The Hurricane
*** GM
Starring: Denzel Washington, Vicellous Shannon, Liev Schreiber, Deborah Kara Unger, Dan Hedaya, John Hannah, David Paymer, Rod Steiger, Clancy Brown

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This is going to have to be a review of two different stories.

As a stand-alone work, apart from grim reality, "The Hurricane" is a pretty good film. Denzel Washington is excellent as usual, portraying the wrongly-jailed boxer Rubin "Hurricane" Carter and his years of struggle against the corrupt New Jersey justice system. The sad story of a young man on the wrong side of the law through no fault of his own throughout his life, his survival through the decades of imprisonment to win his ultimate freedom with the help of a young boy inspired by his story.

I did find some problems with it, though - no explanation of how exactly these Magic White People can afford to devote their lives to freeing Carter, no noting of why all the celebrities who poured out to support him just faded away, Vicellous Shannon occasionally talking like he had marbles in his mouth, no follow-up at all on his wife and kid, no explanation of just when and why all the prisoners began to be allowed to wear whatever clothes they wanted (and where exactly they got those clothes) after such a big deal was made about Rubin refusing to dress like a prisoner, and not nearly enough emphasis on John Artis - the other guy that was apparently wrongly imprisoned for the crime and who had the misfortune of just being in the wrong place at the wrong time to get caught up in the vendetta against Carter. There's a short mention of him near the end, and according to the producers, Artis actually loved the movie... but it still seems that he should have been incorporated into this film a whole lot more.

I didn't start having serious problems with the film until I got home and decided to do a bit of research on the Hurricane case to find out the answers to the above questions I had, and what I found out gave me some serious doubt on the worthiness of Carter as a civil rights martyr. I still have no way of knowing what the actual truth of the matter is, but there's enough uncertainty to make me really uncomfortable with all of this - similar to the way I currently feel about Courtney Love after seeing that documentary "Kurt and Courtney," which implies that there could have been a Love-masterminded conspiracy to kill Kurt Cobain. There's no substanial proof... but there's just enough conjecture to make a person uneasy about her.

This isn't mentioned at all in the film, but Rubin Carter was apparently released from prison for a year after his conviction was overturned in the mid-70s and a new trial began for him, seemingly resulting from the wave of popular support he got from the Bob Dylan song, etc. His second trial, however, found him convicted again, and a new sentence began. I think this was all overlooked in the film due to what seems to be the actual reason the celebrities 'came and went' - Carter was accused of beating the shit out of one of his major female supporters in a hotel room one night. There's still some doubt as to whether this is true - there's the chance that they "got" to her to make her tell this story, or she's fucked in the head in her own right... but it makes you wonder.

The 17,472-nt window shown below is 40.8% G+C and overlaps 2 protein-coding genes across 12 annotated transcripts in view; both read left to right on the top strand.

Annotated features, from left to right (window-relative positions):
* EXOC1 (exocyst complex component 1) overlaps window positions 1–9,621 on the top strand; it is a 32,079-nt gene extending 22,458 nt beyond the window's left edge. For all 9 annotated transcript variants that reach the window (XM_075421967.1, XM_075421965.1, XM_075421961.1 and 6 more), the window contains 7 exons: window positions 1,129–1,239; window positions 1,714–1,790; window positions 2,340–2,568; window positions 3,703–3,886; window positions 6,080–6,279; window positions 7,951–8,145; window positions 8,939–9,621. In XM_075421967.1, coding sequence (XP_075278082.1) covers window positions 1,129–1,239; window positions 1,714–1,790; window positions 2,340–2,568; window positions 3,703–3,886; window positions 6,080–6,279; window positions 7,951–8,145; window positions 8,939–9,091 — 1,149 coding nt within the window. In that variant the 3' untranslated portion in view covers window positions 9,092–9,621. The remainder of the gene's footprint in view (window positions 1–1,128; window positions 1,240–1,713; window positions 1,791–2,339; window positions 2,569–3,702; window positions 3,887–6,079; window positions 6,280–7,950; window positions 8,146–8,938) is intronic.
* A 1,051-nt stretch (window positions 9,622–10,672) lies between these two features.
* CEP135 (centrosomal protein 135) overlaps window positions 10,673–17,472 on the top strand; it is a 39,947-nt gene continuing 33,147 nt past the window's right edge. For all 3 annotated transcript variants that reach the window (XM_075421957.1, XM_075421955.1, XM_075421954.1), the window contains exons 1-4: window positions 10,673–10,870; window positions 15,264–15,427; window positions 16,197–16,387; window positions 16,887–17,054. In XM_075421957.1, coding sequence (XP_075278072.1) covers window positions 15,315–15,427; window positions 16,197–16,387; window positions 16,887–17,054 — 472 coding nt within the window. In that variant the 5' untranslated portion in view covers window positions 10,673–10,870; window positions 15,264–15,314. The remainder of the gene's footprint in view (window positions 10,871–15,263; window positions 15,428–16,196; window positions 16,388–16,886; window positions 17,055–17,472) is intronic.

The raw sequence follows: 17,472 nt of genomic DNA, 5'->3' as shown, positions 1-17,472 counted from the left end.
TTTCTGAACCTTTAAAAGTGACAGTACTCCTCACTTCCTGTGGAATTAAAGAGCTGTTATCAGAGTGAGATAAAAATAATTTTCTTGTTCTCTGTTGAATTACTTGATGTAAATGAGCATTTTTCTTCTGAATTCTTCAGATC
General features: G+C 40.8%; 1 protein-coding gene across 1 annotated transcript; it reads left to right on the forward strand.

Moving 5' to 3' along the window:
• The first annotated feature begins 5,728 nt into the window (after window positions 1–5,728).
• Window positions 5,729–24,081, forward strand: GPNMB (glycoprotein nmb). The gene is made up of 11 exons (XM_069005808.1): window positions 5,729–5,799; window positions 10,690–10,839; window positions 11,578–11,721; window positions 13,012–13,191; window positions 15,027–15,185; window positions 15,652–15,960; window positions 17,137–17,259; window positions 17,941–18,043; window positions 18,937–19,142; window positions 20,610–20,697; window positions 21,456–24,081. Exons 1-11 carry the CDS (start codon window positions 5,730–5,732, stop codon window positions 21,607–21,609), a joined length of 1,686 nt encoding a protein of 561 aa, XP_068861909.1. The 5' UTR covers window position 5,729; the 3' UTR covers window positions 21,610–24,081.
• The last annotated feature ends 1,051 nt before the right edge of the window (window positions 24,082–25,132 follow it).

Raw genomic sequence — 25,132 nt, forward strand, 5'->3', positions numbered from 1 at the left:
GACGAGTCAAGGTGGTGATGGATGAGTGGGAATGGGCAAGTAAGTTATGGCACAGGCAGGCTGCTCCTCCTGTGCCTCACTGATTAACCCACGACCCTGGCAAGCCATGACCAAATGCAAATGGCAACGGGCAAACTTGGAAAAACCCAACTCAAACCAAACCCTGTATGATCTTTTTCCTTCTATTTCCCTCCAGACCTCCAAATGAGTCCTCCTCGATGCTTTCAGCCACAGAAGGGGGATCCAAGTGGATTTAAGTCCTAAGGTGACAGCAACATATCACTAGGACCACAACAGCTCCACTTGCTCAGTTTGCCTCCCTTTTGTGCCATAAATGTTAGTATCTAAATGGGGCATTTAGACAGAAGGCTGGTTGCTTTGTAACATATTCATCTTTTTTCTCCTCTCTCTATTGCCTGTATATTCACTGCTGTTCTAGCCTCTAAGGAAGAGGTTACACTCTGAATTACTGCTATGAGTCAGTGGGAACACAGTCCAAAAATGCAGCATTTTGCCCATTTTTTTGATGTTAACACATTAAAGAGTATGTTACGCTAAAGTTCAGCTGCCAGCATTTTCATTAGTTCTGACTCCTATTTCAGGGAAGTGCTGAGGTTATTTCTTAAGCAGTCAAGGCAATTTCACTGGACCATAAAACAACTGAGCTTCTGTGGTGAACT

Couple o' links I found.

The Other Side Of The Story - is where the anti-Carter squad lives. Seems to be a lot of rhetoric and selective interpretation, but there's enough credible stuff floating around in here to really make me unsure.
Rubin Hurricane Carter - is a pro-Hurricane site that includes a rebuttal to the first site. Check 'em out and let me know what you think. I still haven't made up my mind.

On its own, the film is pretty good, but after learning some stuff about the reality of it, I'm just not sure it needed to be made. There is a somewhat amusing irony about Hollywood getting all self-righteous about a guy and then finding out he could very well be a bastard. Perhaps, though, no matter what the truth is, the compelling story of a wrongful imprisonment reaching out and touching a young man and inspiring him to crusade for justice and make something more of his own life is what should be focused on. Perhaps the potential myth of Rubin Carter and the good he seems to be accomplishing now is more valuable for the future than the grisly acts he may or may not have been guilty of. We can probably never be certain of the truth, but having a legend such as this to inspire future generations could be something we should cling to. The story of the Hurricane seems as though it will prove more enduring than any possible mistakes made by Rubin Carter.

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